Work­shop: Waghorn Gui­tars

This month, we’re head­ing west to seek out a builder whose di­verse cus­tomers in­clude some of the bright lights of the tech metal and prog mar­kets – and get to meet one of his more il­lus­tri­ous sig­na­ture artists…

Guitarist - - Contents - Words David Mead Pho­tog­ra­phy Olly Cur­tis

tucked away in the back­streets of Bris­tol, away from the tourist thrum and bus­tle on the city’s main high­ways and by­ways, you’ll find Tom Waghorn’s work­shop. Neat, com­pact and fes­tooned with in­stru­ments in all stages of com­ple­tion, the ap­par­ent calm is in di­rect con­trast to the fact that Tom Waghorn’s or­der book has rarely been so full. Man­u­fac­tur­ing in­stru­ments that range from clas­si­cally de­signed electrics through to cus­tomers’ slightly more un­con­ven­tional fan­tasy mod­els, Tom’s work­shop turns out just about ev­ery­thing you can strum, pick or pluck. His gui­tars are used by a broad spec­trum of play­ers, al­though he has no­ticed that tech metal and prog mu­si­cians in par­tic­u­lar are fans of his work. “A big part of our cus­tomer base is the tech metal genre and djent – there are so many gen­res,” he tells us. “But mainly metal and through to prog. We’re also do­ing gui­tars in a clas­sic style and we’ve still got a good or­der book for acous­tics. I’ve al­ways felt I wanted to do any­thing and ev­ery­thing, there’s no par­tic­u­lar style that I feel like I wanted to cling to. Com­pa­nies like Gib­son or Ibanez make ev­ery­thing, and I’ve al­ways looked at those and thought it’s a great for­mula.”

One of Tom’s high-pro­file cus­tomers is Alex Hutch­ings from mod­ern-prog star Steven Wil­son’s cur­rent band. Alex’s in­stru­ments are cur­rently back at the work­shop for a mid-tour ser­vice and set-up. His cus­tom-de­signed gui­tars are among the most de­mand­ing Waghorn has taken on and so we were pleased to talk to the gui­tarist him­self when he vis­ited dur­ing our in­ter­view (see page 130).

But for now, we’re in­ter­ested in where it all started for Tom. What was it that made him turn his hand to the luthier’s art? “I ac­tu­ally fell into it by ac­ci­dent,” he con­fesses. “I went to art col­lege, think­ing I was go­ing to be do­ing some form of art, like graph­ics or fine art, got dis­en­chanted with it, took a year out and got a job at Hob­gob­lin Mu­sic on [Bris­tol’s] Col­lege Green as their gui­tar sales­per­son. I met their re­pairer, who also made man­dolin­fam­ily in­stru­ments, ban­jos, gui­tars – a guy called Phil David­son – and the day I went to his work­shop and had a bunch of in­stru­ments for re­pair, it was an in­stant, ‘Wow. That’s what I want to do’. So I ex­pressed my in­ter­est to the man­ager of the shop at the time and she said, ‘Yes, let’s ask him if he’ll teach you’. He was up for the idea, he was kinda get­ting sick of all the re­pairs we were bring­ing him any­way, and so I was work­ing in the shop four days a week and then do­ing a day at his work­shop – that’s how it started.”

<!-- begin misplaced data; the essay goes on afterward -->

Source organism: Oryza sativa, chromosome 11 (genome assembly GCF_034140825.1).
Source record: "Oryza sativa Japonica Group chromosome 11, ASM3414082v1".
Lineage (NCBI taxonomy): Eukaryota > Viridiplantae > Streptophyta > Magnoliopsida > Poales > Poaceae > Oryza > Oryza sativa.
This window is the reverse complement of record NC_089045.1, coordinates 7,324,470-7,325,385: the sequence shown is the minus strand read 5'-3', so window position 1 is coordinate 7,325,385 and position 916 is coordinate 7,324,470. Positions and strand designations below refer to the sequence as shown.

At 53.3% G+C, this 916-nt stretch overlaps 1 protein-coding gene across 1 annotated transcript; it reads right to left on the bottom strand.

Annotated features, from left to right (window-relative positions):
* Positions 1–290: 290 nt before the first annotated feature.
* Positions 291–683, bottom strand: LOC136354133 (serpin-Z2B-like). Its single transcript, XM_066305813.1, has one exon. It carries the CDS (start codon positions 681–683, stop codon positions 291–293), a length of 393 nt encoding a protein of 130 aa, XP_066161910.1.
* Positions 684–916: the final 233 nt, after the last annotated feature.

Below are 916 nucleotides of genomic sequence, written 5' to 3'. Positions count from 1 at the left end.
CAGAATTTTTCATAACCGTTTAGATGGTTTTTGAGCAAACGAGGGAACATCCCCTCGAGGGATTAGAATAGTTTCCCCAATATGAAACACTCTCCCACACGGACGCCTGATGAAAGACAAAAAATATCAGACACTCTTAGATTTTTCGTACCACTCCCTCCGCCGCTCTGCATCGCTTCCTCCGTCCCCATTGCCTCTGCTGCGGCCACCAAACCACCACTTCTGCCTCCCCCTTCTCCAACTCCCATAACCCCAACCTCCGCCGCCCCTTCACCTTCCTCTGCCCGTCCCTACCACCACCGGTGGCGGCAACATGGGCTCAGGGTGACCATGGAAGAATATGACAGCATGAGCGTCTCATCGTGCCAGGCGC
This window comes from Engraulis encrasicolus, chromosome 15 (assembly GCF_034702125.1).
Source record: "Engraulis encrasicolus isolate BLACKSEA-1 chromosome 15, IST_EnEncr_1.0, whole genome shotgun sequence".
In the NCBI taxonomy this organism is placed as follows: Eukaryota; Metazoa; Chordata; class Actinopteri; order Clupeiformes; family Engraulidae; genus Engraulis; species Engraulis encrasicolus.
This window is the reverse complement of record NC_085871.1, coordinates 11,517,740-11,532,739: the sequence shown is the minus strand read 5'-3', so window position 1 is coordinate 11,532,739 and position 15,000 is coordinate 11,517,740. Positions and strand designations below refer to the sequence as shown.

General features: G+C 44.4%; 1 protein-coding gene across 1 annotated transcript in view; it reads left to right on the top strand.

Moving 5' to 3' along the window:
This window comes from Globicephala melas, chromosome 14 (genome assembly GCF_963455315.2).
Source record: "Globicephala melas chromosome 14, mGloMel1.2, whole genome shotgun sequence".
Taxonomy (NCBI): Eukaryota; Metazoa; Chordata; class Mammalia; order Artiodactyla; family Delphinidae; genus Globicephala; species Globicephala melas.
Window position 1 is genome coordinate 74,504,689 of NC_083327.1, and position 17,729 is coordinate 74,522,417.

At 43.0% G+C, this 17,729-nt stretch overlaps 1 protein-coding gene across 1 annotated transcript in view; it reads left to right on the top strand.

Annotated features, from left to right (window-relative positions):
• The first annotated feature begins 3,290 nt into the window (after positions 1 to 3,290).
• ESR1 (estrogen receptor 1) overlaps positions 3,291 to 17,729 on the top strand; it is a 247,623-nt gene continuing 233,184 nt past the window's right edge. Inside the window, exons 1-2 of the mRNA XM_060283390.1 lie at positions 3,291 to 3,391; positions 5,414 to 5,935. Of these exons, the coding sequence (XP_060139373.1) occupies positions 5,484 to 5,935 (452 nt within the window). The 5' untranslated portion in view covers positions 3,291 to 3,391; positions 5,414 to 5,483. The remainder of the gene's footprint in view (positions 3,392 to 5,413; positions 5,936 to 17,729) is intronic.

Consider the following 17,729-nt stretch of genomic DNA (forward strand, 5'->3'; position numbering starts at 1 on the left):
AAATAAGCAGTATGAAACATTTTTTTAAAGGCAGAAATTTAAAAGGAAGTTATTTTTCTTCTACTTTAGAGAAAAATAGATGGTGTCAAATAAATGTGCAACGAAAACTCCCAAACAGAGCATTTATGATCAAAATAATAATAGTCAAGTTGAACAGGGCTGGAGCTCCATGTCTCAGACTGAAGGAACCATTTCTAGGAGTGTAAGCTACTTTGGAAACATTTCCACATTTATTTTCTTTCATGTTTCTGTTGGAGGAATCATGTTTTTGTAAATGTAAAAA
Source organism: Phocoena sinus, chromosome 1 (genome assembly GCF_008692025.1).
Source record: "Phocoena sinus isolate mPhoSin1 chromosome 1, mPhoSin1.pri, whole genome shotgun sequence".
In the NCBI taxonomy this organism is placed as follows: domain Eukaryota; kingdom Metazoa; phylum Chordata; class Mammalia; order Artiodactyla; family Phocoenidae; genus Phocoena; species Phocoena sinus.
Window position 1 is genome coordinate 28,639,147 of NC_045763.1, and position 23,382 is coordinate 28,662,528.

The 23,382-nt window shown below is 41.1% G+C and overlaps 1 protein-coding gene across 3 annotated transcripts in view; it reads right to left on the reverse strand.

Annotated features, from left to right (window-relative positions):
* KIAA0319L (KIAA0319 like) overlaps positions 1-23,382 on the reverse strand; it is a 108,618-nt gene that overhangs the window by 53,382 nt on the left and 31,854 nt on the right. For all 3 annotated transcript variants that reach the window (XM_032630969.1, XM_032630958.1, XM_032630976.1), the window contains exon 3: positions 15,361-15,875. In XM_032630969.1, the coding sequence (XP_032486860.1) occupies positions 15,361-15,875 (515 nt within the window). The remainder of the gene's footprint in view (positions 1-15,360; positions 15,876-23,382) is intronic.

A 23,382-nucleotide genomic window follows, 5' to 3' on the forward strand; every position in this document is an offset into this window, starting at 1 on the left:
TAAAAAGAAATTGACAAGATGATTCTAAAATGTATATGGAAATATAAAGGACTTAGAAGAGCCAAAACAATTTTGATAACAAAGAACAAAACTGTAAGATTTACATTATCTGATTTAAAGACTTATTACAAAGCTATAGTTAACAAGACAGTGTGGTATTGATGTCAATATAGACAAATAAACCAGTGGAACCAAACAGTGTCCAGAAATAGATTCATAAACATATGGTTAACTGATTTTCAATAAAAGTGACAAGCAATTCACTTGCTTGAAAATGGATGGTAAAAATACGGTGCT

Fledg­ling Maker

Dur­ing these reg­u­lar vis­its to Phil David­son’s work­shop, Tom’s skills as a re­pairer be­gan to flour­ish. But it wasn’t un­til he turned up empty-handed that he tried his hand at mak­ing an in­stru­ment from scratch. “I turned up at his work­shop one day with­out any work,” Tom says. “I wanted to go any­way, and he said, ‘What work have you got?’ I said, ‘Noth­ing’ and he said, ‘Well, how do you feel about build­ing some­thing?’ I thought that was way be­yond my ca­pa­bil­i­ties at the time, but my first project was a travel gui­tar, which was re­ally over­com­pli­cated – I should have gone for some­thing straight­for­ward. I had to de­sign it, make the mould… It took me a very long time be­fore I ac­tu­ally built the in­stru­ment and then it didn’t re­ally work

“My first project was a travel gui­tar, which was re­ally over­com­pli­cated – and it didn’t work out”

out. There were a lot of de­sign faults with it and to this day I haven’t fin­ished it!”

So what came next? Did he take on some­thing that posed less of a chal­lenge? “I ac­tu­ally moved on to a dread­nought acous­tic, that was the first gui­tar I ended up fin­ish­ing, and then I moved on to a cou­ple of clas­si­cal-sized steel strings af­ter that. I prob­a­bly built a hand­ful of in­stru­ments be­fore I de­cided I’d quite like to go into busi­ness for my­self. At the time we were talk­ing about the shop hav­ing a work­shop that we could start build­ing and re­pair­ing in­stru­ments from. But that didn’t hap­pen and I was get­ting more and more itchy – I had the bug and I just wanted to get out there and do it. So I went into busi­ness in early 2000 mak­ing man­dolin­fam­ily in­stru­ments for Hob­gob­lin Mu­sic ini­tially and that’s what gave me the leap into the job.”